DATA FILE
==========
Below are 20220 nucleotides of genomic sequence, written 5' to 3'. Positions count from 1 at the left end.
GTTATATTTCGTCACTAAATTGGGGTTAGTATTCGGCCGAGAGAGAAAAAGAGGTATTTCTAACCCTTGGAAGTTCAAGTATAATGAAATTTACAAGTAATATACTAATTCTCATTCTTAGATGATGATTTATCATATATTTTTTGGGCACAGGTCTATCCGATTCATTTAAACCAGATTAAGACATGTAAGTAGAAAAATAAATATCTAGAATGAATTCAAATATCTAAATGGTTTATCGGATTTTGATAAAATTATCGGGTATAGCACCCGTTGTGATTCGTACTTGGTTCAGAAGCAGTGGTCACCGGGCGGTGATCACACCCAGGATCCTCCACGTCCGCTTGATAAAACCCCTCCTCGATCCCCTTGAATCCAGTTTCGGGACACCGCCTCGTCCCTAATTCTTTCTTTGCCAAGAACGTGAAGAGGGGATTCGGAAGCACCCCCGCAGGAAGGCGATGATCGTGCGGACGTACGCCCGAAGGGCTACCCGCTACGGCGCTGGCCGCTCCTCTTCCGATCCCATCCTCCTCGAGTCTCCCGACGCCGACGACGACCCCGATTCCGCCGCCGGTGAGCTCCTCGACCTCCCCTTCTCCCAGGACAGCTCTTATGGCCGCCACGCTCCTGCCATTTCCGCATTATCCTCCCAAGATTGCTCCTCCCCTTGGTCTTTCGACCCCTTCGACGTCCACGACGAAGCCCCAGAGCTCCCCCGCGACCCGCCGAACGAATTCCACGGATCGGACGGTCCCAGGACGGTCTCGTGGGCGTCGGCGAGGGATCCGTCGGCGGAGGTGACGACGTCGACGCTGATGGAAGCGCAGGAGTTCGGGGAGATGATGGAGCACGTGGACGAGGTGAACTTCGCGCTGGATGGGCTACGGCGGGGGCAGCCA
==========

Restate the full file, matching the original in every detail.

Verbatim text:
Below are 20220 nucleotides of genomic sequence, written 5' to 3'. Positions count from 1 at the left end.
GTTATATTTCGTCACTAAATTGGGGTTAGTATTCGGCCGAGAGAGAAAAAGAGGTATTTCTAACCCTTGGAAGTTCAAGTATAATGAAATTTACAAGTAATATACTAATTCTCATTCTTAGATGATGATTTATCATATATTTTTTGGGCACAGGTCTATCCGATTCATTTAAACCAGATTAAGACATGTAAGTAGAAAAATAAATATCTAGAATGAATTCAAATATCTAAATGGTTTATCGGATTTTGATAAAATTATCGGGTATAGCACCCGTTGTGATTCGTACTTGGTTCAGAAGCAGTGGTCACCGGGCGGTGATCACACCCAGGATCCTCCACGTCCGCTTGATAAAACCCCTCCTCGATCCCCTTGAATCCAGTTTCGGGACACCGCCTCGTCCCTAATTCTTTCTTTGCCAAGAACGTGAAGAGGGGATTCGGAAGCACCCCCGCAGGAAGGCGATGATCGTGCGGACGTACGCCCGAAGGGCTACCCGCTACGGCGCTGGCCGCTCCTCTTCCGATCCCATCCTCCTCGAGTCTCCCGACGCCGACGACGACCCCGATTCCGCCGCCGGTGAGCTCCTCGACCTCCCCTTCTCCCAGGACAGCTCTTATGGCCGCCACGCTCCTGCCATTTCCGCATTATCCTCCCAAGATTGCTCCTCCCCTTGGTCTTTCGACCCCTTCGACGTCCACGACGAAGCCCCAGAGCTCCCCCGCGACCCGCCGAACGAATTCCACGGATCGGACGGTCCCAGGACGGTCTCGTGGGCGTCGGCGAGGGATCCGTCGGCGGAGGTGACGACGTCGACGCTGATGGAAGCGCAGGAGTTCGGGGAGATGATGGAGCACGTGGACGAGGTGAACTTCGCGCTGGATGGGCTACGGCGGGGGCAGCCA